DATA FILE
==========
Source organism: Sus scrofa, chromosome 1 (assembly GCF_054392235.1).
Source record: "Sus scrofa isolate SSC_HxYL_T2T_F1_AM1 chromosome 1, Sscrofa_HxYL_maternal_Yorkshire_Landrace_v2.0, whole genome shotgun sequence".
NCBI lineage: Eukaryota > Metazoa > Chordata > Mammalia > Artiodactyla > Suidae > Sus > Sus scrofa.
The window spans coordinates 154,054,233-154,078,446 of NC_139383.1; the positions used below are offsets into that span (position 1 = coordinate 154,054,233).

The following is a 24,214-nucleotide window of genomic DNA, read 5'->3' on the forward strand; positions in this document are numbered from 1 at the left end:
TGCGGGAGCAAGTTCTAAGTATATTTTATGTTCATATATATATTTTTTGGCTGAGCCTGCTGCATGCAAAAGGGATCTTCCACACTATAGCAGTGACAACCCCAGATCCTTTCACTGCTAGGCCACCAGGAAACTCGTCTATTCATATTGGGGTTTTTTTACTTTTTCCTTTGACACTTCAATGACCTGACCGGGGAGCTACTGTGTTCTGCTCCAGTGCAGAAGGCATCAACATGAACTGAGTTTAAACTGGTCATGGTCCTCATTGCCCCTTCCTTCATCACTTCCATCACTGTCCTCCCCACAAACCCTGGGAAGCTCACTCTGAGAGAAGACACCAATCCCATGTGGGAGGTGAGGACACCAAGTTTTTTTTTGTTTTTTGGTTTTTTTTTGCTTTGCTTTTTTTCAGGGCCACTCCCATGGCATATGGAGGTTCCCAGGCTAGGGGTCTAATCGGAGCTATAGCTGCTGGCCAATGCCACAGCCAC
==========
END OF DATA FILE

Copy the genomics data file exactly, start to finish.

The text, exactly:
Source organism: Sus scrofa, chromosome 1 (assembly GCF_054392235.1).
Source record: "Sus scrofa isolate SSC_HxYL_T2T_F1_AM1 chromosome 1, Sscrofa_HxYL_maternal_Yorkshire_Landrace_v2.0, whole genome shotgun sequence".
NCBI lineage: Eukaryota > Metazoa > Chordata > Mammalia > Artiodactyla > Suidae > Sus > Sus scrofa.
The window spans coordinates 154,054,233-154,078,446 of NC_139383.1; the positions used below are offsets into that span (position 1 = coordinate 154,054,233).

The following is a 24,214-nucleotide window of genomic DNA, read 5'->3' on the forward strand; positions in this document are numbered from 1 at the left end:
TGCGGGAGCAAGTTCTAAGTATATTTTATGTTCATATATATATTTTTTGGCTGAGCCTGCTGCATGCAAAAGGGATCTTCCACACTATAGCAGTGACAACCCCAGATCCTTTCACTGCTAGGCCACCAGGAAACTCGTCTATTCATATTGGGGTTTTTTTACTTTTTCCTTTGACACTTCAATGACCTGACCGGGGAGCTACTGTGTTCTGCTCCAGTGCAGAAGGCATCAACATGAACTGAGTTTAAACTGGTCATGGTCCTCATTGCCCCTTCCTTCATCACTTCCATCACTGTCCTCCCCACAAACCCTGGGAAGCTCACTCTGAGAGAAGACACCAATCCCATGTGGGAGGTGAGGACACCAAGTTTTTTTTTGTTTTTTGGTTTTTTTTTGCTTTGCTTTTTTTCAGGGCCACTCCCATGGCATATGGAGGTTCCCAGGCTAGGGGTCTAATCGGAGCTATAGCTGCTGGCCAATGCCACAGCCAC